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Origin: Estonia
Region Origin: Northern Europe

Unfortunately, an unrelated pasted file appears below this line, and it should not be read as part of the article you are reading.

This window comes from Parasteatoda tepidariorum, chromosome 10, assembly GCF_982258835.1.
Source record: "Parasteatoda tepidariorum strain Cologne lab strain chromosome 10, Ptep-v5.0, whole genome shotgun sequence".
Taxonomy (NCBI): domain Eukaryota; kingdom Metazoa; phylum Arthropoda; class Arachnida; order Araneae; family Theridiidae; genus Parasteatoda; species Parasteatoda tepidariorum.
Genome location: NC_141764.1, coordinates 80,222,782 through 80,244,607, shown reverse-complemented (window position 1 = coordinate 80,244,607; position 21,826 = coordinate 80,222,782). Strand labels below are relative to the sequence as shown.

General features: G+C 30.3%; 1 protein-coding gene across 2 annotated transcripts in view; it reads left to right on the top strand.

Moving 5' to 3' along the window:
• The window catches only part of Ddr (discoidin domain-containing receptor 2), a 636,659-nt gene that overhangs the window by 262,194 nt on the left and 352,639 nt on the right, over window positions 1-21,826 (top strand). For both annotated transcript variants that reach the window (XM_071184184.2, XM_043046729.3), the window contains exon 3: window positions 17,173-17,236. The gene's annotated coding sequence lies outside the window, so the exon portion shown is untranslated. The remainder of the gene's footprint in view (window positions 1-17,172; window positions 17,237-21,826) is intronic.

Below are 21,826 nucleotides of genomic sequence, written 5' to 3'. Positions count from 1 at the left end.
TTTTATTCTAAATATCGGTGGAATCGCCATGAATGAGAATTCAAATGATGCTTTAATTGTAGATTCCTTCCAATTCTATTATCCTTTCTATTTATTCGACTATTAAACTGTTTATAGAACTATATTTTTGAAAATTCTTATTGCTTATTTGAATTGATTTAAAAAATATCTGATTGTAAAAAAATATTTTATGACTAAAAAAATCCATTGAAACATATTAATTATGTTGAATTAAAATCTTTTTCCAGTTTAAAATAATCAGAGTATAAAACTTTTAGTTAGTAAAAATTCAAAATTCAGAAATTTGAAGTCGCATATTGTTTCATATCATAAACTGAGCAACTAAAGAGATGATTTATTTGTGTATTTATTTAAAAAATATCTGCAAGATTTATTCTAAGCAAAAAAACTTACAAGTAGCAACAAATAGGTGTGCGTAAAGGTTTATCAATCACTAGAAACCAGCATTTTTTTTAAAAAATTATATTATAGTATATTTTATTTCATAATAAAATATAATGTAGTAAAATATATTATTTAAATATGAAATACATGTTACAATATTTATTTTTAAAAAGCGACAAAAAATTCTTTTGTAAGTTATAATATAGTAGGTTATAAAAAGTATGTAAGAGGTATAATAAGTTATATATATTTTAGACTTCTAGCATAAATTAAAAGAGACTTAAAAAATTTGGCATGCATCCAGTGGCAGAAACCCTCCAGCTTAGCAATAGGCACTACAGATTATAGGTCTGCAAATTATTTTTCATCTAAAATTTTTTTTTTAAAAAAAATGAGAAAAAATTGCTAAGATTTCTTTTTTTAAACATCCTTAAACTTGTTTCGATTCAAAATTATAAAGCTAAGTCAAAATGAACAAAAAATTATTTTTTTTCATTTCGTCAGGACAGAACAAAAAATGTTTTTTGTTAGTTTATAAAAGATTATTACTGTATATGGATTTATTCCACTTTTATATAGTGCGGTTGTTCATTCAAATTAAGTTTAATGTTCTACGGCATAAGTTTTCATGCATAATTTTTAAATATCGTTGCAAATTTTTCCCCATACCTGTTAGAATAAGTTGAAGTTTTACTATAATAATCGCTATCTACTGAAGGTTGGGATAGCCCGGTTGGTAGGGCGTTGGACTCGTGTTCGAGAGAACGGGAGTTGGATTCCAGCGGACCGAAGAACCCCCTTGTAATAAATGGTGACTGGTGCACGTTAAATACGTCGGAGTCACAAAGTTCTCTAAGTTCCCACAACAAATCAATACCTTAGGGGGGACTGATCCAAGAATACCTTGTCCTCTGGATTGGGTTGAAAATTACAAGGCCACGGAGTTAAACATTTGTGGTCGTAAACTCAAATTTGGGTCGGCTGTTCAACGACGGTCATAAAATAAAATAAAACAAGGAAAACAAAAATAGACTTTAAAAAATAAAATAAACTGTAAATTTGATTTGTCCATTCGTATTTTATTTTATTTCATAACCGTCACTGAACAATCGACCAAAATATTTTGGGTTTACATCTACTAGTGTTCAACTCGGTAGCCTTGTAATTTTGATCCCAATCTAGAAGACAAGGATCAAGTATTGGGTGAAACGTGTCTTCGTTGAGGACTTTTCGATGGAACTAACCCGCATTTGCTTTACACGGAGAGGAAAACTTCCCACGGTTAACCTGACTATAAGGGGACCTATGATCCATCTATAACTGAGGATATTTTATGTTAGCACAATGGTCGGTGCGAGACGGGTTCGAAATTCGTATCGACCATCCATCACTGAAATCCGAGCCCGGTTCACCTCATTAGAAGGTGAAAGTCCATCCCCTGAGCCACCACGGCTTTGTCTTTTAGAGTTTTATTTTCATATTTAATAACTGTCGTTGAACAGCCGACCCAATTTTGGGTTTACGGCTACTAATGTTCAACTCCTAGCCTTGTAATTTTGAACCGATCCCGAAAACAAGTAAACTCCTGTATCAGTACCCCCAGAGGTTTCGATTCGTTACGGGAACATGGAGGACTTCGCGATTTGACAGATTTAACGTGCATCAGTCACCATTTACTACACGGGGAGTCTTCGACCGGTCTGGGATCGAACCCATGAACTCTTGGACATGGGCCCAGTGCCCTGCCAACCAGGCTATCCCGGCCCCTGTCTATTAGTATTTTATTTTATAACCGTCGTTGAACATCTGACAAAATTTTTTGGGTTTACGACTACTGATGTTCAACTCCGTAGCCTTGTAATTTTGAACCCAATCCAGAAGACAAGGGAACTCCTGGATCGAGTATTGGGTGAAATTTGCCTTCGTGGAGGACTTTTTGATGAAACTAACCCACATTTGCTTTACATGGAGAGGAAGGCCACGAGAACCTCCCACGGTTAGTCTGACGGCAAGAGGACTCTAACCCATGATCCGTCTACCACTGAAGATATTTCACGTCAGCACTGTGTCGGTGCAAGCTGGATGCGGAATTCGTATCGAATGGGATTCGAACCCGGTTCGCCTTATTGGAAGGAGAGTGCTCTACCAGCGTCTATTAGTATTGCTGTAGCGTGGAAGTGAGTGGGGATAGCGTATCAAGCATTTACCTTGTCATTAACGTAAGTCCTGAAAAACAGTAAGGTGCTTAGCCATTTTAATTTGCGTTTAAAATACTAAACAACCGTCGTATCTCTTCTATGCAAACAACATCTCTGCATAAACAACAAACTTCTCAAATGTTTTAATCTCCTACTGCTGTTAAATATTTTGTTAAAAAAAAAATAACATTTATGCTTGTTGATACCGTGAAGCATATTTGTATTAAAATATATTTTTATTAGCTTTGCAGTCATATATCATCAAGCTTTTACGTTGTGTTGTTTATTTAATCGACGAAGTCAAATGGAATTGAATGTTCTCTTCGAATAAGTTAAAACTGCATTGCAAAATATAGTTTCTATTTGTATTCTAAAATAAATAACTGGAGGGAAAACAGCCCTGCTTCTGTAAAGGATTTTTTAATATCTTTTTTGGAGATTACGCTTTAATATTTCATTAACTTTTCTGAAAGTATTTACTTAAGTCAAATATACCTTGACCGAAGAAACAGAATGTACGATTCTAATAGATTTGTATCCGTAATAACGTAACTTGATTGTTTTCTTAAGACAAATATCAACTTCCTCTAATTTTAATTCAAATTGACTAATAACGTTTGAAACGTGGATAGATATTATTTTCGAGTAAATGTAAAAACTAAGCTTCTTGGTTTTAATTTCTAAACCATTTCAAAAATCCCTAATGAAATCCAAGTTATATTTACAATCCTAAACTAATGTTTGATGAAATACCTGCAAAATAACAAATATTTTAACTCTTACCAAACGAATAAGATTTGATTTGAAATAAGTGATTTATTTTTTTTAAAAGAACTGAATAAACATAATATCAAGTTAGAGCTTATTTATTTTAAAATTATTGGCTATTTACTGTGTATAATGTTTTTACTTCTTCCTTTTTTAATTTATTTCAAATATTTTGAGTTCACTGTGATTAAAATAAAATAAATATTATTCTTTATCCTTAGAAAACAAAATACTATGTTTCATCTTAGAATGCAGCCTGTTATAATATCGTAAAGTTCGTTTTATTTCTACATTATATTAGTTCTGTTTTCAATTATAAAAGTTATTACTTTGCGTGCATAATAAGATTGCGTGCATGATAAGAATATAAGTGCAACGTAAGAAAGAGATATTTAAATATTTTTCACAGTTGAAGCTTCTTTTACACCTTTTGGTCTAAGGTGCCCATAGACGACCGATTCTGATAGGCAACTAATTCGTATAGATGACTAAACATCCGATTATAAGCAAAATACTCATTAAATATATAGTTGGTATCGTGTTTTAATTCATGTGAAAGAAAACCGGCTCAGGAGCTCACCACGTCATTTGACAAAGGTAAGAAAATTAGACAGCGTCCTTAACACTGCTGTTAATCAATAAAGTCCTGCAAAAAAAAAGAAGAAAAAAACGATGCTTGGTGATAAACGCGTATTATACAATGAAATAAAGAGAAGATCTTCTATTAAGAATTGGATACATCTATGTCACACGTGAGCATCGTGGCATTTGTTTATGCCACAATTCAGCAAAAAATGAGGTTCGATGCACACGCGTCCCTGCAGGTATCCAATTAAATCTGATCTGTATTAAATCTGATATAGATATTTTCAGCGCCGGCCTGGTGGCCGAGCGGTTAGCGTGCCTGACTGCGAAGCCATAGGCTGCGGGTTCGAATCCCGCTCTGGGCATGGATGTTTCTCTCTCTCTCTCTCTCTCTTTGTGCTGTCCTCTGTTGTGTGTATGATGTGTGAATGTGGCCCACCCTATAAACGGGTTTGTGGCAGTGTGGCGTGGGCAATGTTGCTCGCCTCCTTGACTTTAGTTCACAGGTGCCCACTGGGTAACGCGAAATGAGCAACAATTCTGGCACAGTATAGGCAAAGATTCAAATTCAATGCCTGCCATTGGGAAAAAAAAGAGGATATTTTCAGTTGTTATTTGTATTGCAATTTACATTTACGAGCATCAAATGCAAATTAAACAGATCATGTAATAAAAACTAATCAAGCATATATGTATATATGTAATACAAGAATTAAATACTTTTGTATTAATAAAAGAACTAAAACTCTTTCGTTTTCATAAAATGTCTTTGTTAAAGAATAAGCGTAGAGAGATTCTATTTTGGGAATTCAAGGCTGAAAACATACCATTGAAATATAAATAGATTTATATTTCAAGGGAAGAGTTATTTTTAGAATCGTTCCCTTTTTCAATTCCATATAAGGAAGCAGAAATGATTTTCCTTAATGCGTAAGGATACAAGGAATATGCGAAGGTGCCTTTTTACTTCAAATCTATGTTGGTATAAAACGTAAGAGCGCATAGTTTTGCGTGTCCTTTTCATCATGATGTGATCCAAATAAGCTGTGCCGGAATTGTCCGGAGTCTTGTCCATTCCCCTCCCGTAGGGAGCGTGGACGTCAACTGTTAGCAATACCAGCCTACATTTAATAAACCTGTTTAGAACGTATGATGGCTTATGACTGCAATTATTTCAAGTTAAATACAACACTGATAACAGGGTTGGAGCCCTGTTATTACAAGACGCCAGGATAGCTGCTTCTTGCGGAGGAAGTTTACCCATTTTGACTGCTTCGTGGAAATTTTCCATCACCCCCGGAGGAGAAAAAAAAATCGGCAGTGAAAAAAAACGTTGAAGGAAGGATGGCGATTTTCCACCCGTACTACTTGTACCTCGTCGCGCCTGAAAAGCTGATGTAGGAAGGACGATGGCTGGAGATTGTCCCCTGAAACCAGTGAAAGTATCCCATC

A river is a natural flowing watercourse, usually a freshwater stream, that flows on the Earth's land surface or inside caves towards another waterbody at a lower elevation, such as an ocean, sea, bay, lake, wetland, or another river. Rivers are essential for various ecological functions, providing habitats for migratory fish species and enabling terrestrial ecosystems to thrive in riparian zones. They have also played a crucial role in human settlements and civilizations, with many major cities built on river banks, relying on them for drinking water, food supply, agricultural irrigation, shipping, and as natural borders or defensive terrain. The term "river" is derived from the Latin word "ripa," meaning "bank". The concept of channeled surface flow remains central to the definition of a river, although modern usage includes rivers that are multichanneled, intermittent, or ephemeral in flow and channels that are practically bankless. Small natural watercourses are sometimes called rivulets, but a variety of names, such as branch, brook, burn, and creek, are more common and occur regionally to nationally in place-names.

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